Paonia native Cobun Keegan is HCN's summer high-school intern. Before he heads off to Colorado Springs to begin his freshman year at Colorado College, he's getting some reporting and general publication experience with us. He hasn't picked a major yet, but is interested in environmental studies, political science, international relations and linguistics. In May, he served as a Delta County delegate at Colorado's state Democratic Convention. "I'm bummed that the national convention is happening the same week as my (college) orientation,‚" Cobun says. He's also an avid magazine reader -- especially The New Yorker -- and enjoys writing, bicycling and photography.
Longtime subscribers Dan Brannon and Janna Horn stopped in with their daughter, Hannah. The family hails from Austin, Texas, and was on a two-week road trip through New Mexico and Colorado.
Joy and Lynn Jamison came by with their grandson, Zach. Joy works with the National Park Service in Denver, and Lynn is a Park Service retiree. They were on a driving trip through the mountains from their home in Lakewood, Colo. "We're going where there's rocks,‚" Joy said, "because Zach likes to see rocks.‚"
On a tour of western Colorado and northern New Mexico, Ray and Mary Sell of Boulder, Colo., and their daughter, Ginny Sell, also of Boulder, visited us. A longtime reader of the magazine, Ray said our offices "looked just as he imagined them.‚" Given the state of dishevelment our desks were in when the Sells stopped by, we're a bit chagrined.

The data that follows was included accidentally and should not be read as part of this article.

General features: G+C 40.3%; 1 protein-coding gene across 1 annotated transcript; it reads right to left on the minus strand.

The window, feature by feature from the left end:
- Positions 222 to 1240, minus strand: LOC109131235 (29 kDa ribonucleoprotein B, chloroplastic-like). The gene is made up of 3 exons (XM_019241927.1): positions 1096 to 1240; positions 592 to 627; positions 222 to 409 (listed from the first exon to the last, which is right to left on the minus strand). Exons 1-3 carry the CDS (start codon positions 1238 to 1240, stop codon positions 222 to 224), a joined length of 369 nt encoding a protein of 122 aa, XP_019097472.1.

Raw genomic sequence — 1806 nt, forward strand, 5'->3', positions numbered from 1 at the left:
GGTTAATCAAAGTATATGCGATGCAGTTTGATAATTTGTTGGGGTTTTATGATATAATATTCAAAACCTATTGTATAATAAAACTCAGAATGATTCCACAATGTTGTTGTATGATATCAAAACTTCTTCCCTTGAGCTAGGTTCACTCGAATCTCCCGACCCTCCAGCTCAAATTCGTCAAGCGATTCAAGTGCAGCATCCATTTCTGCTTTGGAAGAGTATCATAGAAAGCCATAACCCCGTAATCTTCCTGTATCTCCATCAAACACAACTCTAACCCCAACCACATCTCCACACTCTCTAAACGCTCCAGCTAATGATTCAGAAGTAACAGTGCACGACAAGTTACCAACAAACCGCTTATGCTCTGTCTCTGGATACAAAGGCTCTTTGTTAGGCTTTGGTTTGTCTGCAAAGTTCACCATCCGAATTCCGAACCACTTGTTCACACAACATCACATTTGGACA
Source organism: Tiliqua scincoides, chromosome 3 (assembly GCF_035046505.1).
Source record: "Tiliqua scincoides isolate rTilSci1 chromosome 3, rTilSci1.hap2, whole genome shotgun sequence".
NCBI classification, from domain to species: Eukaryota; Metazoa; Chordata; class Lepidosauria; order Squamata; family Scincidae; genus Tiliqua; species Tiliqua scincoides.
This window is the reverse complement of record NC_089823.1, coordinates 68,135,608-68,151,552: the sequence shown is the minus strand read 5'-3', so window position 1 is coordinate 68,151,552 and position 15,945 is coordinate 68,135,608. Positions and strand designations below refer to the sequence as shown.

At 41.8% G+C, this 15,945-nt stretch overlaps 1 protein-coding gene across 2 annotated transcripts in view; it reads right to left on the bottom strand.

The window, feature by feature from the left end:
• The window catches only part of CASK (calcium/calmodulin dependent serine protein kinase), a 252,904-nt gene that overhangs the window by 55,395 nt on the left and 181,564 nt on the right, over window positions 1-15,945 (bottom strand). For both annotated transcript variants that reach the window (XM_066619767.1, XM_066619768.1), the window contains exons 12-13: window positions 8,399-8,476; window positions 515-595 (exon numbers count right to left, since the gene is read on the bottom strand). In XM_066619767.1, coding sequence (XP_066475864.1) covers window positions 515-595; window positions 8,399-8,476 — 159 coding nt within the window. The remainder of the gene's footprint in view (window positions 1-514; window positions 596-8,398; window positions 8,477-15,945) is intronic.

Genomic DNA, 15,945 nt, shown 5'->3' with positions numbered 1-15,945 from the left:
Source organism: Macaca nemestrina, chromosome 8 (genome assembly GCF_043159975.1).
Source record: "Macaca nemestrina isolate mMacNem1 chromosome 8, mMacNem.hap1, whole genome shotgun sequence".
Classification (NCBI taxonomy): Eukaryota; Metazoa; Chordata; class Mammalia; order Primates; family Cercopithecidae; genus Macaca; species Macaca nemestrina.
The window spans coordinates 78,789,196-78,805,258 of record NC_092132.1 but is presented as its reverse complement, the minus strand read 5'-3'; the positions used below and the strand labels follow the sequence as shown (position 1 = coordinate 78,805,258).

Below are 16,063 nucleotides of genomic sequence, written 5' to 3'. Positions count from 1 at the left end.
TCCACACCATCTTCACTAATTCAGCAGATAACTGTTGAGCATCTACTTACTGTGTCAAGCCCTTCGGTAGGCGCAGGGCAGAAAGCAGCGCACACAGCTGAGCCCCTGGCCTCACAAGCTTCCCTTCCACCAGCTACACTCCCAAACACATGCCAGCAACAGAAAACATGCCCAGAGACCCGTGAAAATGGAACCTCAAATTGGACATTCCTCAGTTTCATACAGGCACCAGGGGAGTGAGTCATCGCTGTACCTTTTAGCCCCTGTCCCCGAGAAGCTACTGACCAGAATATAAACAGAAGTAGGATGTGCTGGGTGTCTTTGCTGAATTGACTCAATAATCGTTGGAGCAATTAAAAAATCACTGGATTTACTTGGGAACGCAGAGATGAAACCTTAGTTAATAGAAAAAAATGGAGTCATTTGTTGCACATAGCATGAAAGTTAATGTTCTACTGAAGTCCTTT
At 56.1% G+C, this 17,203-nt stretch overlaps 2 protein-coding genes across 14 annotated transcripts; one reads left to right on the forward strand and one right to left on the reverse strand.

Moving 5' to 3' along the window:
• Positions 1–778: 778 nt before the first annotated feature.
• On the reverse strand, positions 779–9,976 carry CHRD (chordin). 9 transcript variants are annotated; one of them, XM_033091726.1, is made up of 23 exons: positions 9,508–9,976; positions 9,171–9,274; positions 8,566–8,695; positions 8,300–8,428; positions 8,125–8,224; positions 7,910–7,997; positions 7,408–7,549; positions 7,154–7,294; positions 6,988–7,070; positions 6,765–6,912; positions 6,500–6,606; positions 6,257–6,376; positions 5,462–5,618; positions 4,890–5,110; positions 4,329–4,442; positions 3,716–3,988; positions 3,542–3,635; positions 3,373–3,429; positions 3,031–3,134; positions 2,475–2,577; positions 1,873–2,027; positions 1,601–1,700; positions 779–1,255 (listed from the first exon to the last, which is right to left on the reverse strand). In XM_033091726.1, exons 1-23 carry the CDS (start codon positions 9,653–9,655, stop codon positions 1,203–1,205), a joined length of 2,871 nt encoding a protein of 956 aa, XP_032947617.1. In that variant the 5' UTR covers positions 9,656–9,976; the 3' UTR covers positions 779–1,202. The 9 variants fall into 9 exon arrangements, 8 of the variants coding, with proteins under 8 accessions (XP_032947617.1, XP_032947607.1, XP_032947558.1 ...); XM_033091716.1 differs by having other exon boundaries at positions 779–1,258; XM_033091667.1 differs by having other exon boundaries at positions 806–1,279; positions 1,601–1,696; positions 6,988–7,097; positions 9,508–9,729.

HAPPY TRAILS, WOODY
On July 2, after a difficult battle with cancer, longtime HCN reader and supporter Forrest "Woody‚" Hesselbarth of Fort Collins, Colo., passed away. His wife, Janet Kurman Hesselbarth, was at his side, and his favorite Bruce Cockburn songs were playing in the background. Woody, 59, worked for the Forest Service for many years. A "trailbuilder and troublemaker,‚" he was a great inside source of information for several generations of HCN reporters, fellow Forest Service workers and conservationists throughout the country. Woody's deep concern for the public lands, infectious enthusiasm, and wicked sense of humor touched many; we will miss him.
Our July 21 "Power of the Picture‚" photo essay depicted the Wind River Range in the predawn light, not the Wyoming Range, as the caption stated.